This small creature, the Bush Baby, is one of the smallest primates and is common around Virunga National Park headquarters.
This little night creature, the Bush Baby, is one of the smallest primates, and (in my humble opinion) one of the noisiest. Often at night we hear them chattering loudly around our tents at the park headquarters, as if they are having a convention on which trees produce the juiciest fruits.
Bush Babies vary in size, but our particular species is small, like the size of a squirrel with a long bushy tail. They only come out at night and have huge eyes that look like aliens when you shine a torch in their direction. One tourist compared them to the cute gremlin Gizmo.
The bush baby in the pictures has been identified (by our head of Tourism Cai Tjeenk Willink) as a Spectacled Galago, Galago matschieni (syn. G.inustus). These animals on average weigh between 170 - 250g (about 6 - 8 ounces) with a body size of 14.7 - 20cm (about 5.5 - 7.8 inches) and an average tail length of 19 - 27.9 cm (7.5 - 11 inches). Although bush babies can be found across Africa, this species is only found in eastern parts of Congo and very isolated mountain slopes in Eastern Uganda.
Some random facts:
Bush babies only come out at night, usually alone in an area, jump from tree to tree, and make a ridiculously loud noise for their tiny 6-8 inch body.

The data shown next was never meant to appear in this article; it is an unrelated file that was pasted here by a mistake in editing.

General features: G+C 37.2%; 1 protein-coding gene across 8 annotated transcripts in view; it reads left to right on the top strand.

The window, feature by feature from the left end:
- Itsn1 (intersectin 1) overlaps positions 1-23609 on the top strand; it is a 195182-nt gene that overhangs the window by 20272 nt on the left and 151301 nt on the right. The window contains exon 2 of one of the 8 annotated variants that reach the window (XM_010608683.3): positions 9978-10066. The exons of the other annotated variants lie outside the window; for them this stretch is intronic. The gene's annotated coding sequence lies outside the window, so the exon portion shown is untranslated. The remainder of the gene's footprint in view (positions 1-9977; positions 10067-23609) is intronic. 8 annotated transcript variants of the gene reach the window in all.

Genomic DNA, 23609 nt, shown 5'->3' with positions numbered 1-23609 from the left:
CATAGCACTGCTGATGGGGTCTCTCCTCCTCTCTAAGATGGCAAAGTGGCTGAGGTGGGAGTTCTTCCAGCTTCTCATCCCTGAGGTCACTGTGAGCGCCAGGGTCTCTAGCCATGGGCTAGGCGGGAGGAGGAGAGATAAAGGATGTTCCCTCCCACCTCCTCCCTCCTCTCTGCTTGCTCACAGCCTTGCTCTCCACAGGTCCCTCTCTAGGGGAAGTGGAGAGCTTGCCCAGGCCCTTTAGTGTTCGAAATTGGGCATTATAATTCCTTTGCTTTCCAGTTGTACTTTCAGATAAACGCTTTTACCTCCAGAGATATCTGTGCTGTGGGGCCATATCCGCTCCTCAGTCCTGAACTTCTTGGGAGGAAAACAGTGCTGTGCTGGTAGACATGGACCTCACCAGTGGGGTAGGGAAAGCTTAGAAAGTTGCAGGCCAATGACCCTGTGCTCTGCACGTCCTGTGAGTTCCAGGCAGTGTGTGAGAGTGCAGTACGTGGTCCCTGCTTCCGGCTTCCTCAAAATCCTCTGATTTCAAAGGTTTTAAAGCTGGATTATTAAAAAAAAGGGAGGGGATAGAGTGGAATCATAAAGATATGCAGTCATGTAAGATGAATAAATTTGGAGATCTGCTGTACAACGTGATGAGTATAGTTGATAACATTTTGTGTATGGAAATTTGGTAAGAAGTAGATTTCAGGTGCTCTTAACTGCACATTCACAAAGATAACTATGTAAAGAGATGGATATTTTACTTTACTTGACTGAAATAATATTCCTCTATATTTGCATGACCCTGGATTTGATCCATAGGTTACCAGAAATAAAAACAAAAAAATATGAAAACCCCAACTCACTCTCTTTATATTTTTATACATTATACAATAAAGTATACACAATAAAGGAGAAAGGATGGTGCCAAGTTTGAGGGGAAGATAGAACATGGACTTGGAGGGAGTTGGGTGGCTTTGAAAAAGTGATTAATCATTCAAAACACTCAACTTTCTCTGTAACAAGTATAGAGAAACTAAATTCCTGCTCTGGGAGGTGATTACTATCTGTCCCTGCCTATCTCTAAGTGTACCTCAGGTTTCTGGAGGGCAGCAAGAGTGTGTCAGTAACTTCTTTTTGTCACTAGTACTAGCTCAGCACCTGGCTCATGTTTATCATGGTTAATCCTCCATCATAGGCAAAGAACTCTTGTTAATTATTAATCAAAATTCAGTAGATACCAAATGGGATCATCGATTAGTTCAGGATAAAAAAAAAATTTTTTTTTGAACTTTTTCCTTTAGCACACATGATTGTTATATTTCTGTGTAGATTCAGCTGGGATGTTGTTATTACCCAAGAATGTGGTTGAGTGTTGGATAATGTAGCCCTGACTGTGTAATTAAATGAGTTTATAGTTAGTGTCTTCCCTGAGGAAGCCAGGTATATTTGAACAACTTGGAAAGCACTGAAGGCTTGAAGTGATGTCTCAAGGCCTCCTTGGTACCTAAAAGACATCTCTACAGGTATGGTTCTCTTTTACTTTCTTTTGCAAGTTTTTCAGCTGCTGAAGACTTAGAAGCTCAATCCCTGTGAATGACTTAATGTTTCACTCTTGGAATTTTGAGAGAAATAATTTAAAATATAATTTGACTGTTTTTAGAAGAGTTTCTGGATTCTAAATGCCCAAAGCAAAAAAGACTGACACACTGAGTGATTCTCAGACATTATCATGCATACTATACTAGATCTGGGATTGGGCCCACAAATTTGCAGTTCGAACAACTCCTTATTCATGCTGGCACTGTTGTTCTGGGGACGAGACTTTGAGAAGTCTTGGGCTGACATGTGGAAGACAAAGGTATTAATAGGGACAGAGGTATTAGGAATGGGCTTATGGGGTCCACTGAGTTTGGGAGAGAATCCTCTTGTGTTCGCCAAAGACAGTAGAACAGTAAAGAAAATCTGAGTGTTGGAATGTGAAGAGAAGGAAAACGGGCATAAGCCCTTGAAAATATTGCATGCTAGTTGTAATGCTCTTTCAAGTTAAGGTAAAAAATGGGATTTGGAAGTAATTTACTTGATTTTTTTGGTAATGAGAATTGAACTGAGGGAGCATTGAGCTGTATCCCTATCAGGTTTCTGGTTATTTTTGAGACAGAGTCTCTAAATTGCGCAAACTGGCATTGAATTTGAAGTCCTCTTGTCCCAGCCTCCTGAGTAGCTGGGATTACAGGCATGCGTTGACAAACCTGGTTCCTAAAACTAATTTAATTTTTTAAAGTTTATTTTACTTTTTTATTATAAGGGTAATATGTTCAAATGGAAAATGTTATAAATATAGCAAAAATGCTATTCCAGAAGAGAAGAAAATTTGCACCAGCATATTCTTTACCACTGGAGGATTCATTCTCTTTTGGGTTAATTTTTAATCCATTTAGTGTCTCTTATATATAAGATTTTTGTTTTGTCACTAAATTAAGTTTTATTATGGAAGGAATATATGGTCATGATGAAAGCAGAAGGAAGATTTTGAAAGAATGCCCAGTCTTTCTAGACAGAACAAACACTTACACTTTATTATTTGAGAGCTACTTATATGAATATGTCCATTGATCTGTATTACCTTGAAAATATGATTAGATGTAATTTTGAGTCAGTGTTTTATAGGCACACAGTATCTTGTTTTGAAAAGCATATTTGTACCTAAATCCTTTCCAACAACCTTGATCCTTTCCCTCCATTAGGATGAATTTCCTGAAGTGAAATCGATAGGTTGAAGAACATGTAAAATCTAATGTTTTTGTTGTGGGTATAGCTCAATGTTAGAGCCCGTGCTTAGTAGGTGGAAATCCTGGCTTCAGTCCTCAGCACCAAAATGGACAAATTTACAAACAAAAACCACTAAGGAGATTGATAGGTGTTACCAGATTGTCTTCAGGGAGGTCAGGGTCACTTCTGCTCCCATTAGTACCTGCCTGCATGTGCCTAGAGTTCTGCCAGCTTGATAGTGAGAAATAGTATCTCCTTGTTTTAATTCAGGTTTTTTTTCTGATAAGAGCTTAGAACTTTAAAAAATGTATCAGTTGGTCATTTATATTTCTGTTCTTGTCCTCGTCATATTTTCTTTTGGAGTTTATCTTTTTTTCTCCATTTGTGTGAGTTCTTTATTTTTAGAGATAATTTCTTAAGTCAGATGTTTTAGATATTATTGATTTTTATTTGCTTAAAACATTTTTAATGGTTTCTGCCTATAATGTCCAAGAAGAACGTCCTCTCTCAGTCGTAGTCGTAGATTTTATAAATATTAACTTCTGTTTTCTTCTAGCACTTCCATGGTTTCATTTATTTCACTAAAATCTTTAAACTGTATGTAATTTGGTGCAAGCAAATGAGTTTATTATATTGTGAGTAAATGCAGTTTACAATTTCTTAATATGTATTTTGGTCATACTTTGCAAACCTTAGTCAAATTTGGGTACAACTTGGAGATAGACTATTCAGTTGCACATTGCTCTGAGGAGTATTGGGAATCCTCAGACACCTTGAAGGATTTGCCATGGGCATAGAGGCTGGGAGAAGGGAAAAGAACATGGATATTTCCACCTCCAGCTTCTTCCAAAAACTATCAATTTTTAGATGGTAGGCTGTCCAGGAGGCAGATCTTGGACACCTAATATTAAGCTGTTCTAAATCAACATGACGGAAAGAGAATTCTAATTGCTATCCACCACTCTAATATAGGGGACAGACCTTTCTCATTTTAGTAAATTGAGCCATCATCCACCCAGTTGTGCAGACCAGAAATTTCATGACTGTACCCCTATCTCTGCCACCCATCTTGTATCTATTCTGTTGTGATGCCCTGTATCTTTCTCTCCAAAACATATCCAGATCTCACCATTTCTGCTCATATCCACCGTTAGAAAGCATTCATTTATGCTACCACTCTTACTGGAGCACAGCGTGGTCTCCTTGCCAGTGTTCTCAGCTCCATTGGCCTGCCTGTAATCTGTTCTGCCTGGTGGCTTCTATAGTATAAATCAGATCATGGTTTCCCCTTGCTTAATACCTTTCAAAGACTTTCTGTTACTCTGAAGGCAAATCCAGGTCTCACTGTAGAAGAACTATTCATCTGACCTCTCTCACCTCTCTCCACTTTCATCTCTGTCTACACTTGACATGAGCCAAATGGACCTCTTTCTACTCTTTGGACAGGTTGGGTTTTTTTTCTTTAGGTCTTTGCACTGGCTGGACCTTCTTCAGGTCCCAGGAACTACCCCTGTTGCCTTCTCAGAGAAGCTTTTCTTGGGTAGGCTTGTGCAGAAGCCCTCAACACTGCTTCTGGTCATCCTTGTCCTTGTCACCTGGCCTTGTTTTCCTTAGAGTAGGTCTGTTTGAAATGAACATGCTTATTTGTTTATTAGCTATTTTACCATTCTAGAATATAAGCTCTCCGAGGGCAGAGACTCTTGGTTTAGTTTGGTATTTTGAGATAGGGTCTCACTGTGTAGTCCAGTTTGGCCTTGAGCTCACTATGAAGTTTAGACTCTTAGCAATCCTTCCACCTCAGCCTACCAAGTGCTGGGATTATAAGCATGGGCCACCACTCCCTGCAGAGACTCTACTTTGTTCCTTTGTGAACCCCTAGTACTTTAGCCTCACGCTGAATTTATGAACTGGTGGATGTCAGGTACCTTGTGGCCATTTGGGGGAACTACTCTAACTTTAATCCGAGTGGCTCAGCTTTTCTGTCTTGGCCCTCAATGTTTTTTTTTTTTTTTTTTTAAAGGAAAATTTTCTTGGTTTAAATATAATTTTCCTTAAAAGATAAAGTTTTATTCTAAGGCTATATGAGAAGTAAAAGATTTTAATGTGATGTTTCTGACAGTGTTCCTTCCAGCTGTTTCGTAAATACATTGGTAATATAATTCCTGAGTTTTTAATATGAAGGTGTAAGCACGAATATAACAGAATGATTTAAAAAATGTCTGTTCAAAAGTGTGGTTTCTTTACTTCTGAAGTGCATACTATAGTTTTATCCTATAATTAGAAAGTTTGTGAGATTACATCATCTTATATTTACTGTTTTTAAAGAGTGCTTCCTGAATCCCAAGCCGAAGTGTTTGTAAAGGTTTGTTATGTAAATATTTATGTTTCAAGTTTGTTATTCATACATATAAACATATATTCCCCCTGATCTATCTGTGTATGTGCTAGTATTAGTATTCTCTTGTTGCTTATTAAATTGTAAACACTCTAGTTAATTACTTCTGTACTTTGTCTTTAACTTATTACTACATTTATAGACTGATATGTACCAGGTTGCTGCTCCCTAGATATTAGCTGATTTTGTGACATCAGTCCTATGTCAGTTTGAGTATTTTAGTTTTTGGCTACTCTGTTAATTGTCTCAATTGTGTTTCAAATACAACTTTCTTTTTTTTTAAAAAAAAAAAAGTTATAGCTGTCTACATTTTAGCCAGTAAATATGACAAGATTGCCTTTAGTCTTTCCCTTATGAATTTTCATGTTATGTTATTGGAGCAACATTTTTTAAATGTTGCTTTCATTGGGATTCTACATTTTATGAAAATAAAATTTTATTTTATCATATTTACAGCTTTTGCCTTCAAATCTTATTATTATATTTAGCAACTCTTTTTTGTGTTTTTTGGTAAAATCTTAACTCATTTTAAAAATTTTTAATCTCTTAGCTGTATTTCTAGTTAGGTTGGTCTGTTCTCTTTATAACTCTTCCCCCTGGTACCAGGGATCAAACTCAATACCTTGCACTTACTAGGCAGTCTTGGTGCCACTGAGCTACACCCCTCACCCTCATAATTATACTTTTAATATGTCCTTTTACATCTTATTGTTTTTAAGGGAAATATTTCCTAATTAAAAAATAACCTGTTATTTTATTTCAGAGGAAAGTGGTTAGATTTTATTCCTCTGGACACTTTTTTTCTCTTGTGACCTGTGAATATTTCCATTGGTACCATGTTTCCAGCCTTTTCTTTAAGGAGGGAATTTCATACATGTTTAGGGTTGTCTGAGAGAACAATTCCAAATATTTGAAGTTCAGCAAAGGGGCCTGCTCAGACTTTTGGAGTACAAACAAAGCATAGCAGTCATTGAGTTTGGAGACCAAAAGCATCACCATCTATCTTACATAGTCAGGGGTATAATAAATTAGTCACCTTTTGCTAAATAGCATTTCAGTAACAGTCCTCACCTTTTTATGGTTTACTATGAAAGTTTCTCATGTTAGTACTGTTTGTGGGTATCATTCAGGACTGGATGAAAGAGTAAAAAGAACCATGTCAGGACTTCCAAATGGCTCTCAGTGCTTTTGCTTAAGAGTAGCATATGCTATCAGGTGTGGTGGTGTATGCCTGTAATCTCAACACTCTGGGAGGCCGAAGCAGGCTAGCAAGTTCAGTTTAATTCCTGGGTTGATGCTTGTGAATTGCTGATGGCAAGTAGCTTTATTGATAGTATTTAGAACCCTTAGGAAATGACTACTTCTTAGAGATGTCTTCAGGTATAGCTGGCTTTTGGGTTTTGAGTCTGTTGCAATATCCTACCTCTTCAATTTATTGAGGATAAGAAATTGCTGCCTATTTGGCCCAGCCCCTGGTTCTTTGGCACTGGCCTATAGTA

The eyes glow when a light hits it directly, so we only see their eyes if the bush baby is looking right at us and we have a torch shining right in their eyes.
Look at the long fingers on its hands. They pee on the hands and mark the trees with it.
Usually if a human is shining a light on a Bush Baby, it will watch briefly and then jump away. This baby was curious and came within 4 feet of me.
This is what we normally see when we hear the bush babies and go out with our torch to look for them. Hold the flashlight up near your face, and shine it around in the direction of the sound. Suddenly you will spot two glowing eyes in the dark. This view is exaggerated because of the camera flash, but usually we don’t see the body, just eyes.